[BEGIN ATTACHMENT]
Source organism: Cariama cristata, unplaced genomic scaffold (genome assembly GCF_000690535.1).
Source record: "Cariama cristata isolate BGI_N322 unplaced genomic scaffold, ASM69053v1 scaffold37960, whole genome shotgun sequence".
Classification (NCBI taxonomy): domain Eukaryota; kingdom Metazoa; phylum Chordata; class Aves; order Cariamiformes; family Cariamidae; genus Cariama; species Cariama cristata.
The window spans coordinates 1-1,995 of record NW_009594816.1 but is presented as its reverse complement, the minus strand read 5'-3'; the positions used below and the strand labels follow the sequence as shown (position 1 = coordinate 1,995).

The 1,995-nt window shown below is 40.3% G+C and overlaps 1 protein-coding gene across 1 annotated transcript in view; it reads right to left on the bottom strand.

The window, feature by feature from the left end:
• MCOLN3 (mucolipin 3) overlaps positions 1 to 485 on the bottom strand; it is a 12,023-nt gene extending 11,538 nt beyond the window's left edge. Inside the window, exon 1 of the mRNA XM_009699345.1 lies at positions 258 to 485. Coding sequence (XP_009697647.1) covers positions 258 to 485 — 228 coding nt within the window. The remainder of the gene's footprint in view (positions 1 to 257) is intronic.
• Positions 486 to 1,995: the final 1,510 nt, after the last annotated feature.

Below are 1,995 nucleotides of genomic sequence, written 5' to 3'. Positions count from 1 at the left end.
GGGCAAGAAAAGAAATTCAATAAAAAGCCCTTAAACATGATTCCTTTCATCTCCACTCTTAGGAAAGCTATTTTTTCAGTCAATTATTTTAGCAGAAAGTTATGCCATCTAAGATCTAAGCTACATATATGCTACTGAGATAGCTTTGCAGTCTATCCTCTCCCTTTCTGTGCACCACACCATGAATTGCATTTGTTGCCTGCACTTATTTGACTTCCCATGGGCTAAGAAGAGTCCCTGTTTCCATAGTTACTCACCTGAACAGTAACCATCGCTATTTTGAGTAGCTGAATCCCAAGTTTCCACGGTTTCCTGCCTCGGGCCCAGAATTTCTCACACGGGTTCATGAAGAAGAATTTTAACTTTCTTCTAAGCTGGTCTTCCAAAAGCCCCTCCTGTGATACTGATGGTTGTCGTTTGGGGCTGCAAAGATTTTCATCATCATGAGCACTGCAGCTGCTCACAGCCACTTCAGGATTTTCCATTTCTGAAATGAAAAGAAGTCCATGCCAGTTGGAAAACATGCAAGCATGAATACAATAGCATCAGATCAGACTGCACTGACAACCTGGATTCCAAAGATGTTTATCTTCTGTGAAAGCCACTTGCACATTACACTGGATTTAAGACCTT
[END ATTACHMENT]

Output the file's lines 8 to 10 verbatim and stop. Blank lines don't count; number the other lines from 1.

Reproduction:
• Positions 486 to 1,995: the final 1,510 nt, after the last annotated feature.

Below are 1,995 nucleotides of genomic sequence, written 5' to 3'. Positions count from 1 at the left end.
GGGCAAGAAAAGAAATTCAATAAAAAGCCCTTAAACATGATTCCTTTCATCTCCACTCTTAGGAAAGCTATTTTTTCAGTCAATTATTTTAGCAGAAAGTTATGCCATCTAAGATCTAAGCTACATATATGCTACTGAGATAGCTTTGCAGTCTATCCTCTCCCTTTCTGTGCACCACACCATGAATTGCATTTGTTGCCTGCACTTATTTGACTTCCCATGGGCTAAGAAGAGTCCCTGTTTCCATAGTTACTCACCTGAACAGTAACCATCGCTATTTTGAGTAGCTGAATCCCAAGTTTCCACGGTTTCCTGCCTCGGGCCCAGAATTTCTCACACGGGTTCATGAAGAAGAATTTTAACTTTCTTCTAAGCTGGTCTTCCAAAAGCCCCTCCTGTGATACTGATGGTTGTCGTTTGGGGCTGCAAAGATTTTCATCATCATGAGCACTGCAGCTGCTCACAGCCACTTCAGGATTTTCCATTTCTGAAATGAAAAGAAGTCCATGCCAGTTGGAAAACATGCAAGCATGAATACAATAGCATCAGATCAGACTGCACTGACAACCTGGATTCCAAAGATGTTTATCTTCTGTGAAAGCCACTTGCACATTACACTGGATTTAAGACCTT